5 things to know about the Supreme Court case on birth control being discussed today

Today is a massive day in women’s reproductive rights as the Supreme Court will once again visit the issue of employers covering contraception under the Affordable Care Act.

The justices will hear oral arguments in Zubik v. Burwell, the plaintiffs of which include nearly a hundred religious organizations who are challenging the ACA. It’s all pretty complicated, so here is the briefest of explanations on what the Supreme Court will be tackling today:

1. The issue lies between religious and secular groups.

This case intersects religion, law, and birth control. Faith-based groups take issue with the ACA’s mandate that birth control be provided for free in health plans as preventative care. As the New York Times explains, the ACA exempts houses of worship, such as churches that may object to the use of contraception, but it does not apply religiously-affiliated nonprofits like hospitals and schools.

The latter organizations claim that the law violates the Religious Freedom Restoration Act (1993), which prohibits the government from “substantially burden[ing] a person’s exercise of religion” unless the government demonstrates “a compelling governmental interest. . . and is the least restrictive means of furthering that compelling governmental interest.”


2. There is an accommodation for opponents of the law.

There is a work-around for companies that owned by people who object to covering birth control in their health plans. “Anyone who has a religious objection. . . doesn’t have to pay for, refer, doesn’t have to organize, doesn’t have to accommodate that contraception coverage for his or her employees,” former Health and Human Services Secretary Kathleen Sebelius told NPR. “What they are required to do is provide notification to the government or their insurer that they are opting out. That’s it.”

The government then works with the insurer to make no-cost birth control available to employees. However, religious groups still object to this accommodation. “The religious burden is what [opting out[ signifies, and the fact that the government would, you know, be inserting services that we object to into our plan, and it would still carry our name,” Sister Constance Veit of Little Sisters of the Poor told NPR. (Little Sisters of the Poor operates nursing homes around the country, according to the Times.) In other words: They don’t want their employees to have access to free birth control at all, regardless of their role in it.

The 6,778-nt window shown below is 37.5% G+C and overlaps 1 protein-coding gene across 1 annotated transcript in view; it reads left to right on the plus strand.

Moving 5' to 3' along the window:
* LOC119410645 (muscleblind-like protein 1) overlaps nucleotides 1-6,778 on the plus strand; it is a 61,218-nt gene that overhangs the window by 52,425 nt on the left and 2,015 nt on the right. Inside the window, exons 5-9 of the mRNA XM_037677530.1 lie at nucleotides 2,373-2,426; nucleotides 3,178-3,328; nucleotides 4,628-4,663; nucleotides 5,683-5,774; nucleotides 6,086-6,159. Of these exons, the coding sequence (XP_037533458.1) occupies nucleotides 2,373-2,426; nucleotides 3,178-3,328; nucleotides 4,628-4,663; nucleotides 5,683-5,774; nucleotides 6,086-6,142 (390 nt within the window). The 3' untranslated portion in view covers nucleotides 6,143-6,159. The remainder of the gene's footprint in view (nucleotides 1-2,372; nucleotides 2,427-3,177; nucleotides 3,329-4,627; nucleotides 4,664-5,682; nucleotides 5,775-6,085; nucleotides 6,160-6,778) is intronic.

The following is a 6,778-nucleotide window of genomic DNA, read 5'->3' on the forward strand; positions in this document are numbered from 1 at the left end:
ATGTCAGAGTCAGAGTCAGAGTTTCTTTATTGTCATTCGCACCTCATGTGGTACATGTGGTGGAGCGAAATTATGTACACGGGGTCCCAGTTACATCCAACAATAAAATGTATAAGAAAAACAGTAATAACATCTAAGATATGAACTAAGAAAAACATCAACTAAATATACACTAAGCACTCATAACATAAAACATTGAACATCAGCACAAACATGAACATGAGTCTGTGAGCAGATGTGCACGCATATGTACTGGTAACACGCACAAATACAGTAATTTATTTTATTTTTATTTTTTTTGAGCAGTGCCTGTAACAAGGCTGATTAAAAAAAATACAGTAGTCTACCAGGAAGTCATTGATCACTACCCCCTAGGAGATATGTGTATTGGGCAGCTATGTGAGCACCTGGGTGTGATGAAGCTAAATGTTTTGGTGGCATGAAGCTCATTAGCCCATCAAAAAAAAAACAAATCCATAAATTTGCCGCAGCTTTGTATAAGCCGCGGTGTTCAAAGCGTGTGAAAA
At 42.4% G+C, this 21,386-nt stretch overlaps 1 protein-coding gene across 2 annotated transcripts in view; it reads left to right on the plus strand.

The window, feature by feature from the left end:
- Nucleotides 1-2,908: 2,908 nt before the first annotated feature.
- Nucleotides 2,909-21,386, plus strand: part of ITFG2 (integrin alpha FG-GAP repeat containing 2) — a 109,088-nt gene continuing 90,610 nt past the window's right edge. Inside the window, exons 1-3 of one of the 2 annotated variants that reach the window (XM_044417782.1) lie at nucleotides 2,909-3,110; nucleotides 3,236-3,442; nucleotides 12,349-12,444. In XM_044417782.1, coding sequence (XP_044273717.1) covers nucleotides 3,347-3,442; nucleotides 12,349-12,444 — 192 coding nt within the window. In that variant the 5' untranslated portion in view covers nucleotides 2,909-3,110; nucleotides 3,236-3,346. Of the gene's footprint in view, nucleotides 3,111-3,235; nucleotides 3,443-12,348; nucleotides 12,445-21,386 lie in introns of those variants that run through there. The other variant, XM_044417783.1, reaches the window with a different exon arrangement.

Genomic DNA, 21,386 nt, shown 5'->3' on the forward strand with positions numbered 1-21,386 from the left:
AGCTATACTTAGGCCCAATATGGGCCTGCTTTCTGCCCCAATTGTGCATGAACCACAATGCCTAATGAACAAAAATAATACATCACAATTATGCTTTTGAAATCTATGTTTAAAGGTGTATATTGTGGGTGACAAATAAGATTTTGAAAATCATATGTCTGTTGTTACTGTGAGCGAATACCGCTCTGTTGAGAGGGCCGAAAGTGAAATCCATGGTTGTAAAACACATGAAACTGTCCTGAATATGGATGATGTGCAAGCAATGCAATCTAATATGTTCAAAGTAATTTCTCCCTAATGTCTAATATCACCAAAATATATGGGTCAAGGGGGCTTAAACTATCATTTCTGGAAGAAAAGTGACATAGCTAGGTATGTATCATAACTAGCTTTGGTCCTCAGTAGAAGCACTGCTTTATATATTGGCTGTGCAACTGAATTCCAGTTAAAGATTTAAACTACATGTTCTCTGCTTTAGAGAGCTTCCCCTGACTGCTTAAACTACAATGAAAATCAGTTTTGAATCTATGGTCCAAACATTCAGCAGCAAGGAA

3. The recent death of Justice Antonin Scalia complicates the whole shebang.

Eight justices will be hearing the case after the death of Justice Antonin Scalia last month. The challengers of the law need five votes to win; this could prove difficult without Scalia, who was known for being the most outspoken member of the Supreme Court’s conservatives. As NPR explains, in 2014, the justices were divided 5-4 in favor of allowing some businesses with deeply held religious beliefs to refuse to pay for contraceptives and Scalia was in the majority. Without him, the court is evenly split between liberal and conservative justices, 4-4.

4. This is the fourth time the Affordable Care Act has been revisited in the Supreme Court in six years.

The law was introduced on this day in 2010 and today is far from the first time it’s been challenged.

5. Part of the controversy stems from the belief that contraception is the same as abortion.

The Affordable Care Act extends to any preventative reproductive health care prescribed by a doctor, including emergency contraceptives like the morning after pill. Therefore, some opponents believe that the ACA is encouraging abortion. Others disagree, pointing out that the emergency contraceptives don’t terminate an existing pregnancy, but rather prevent one from happening. While the Supreme Court is arguing over the interpretation of laws, this disagreement about women’s reproductive rights underscores the debate.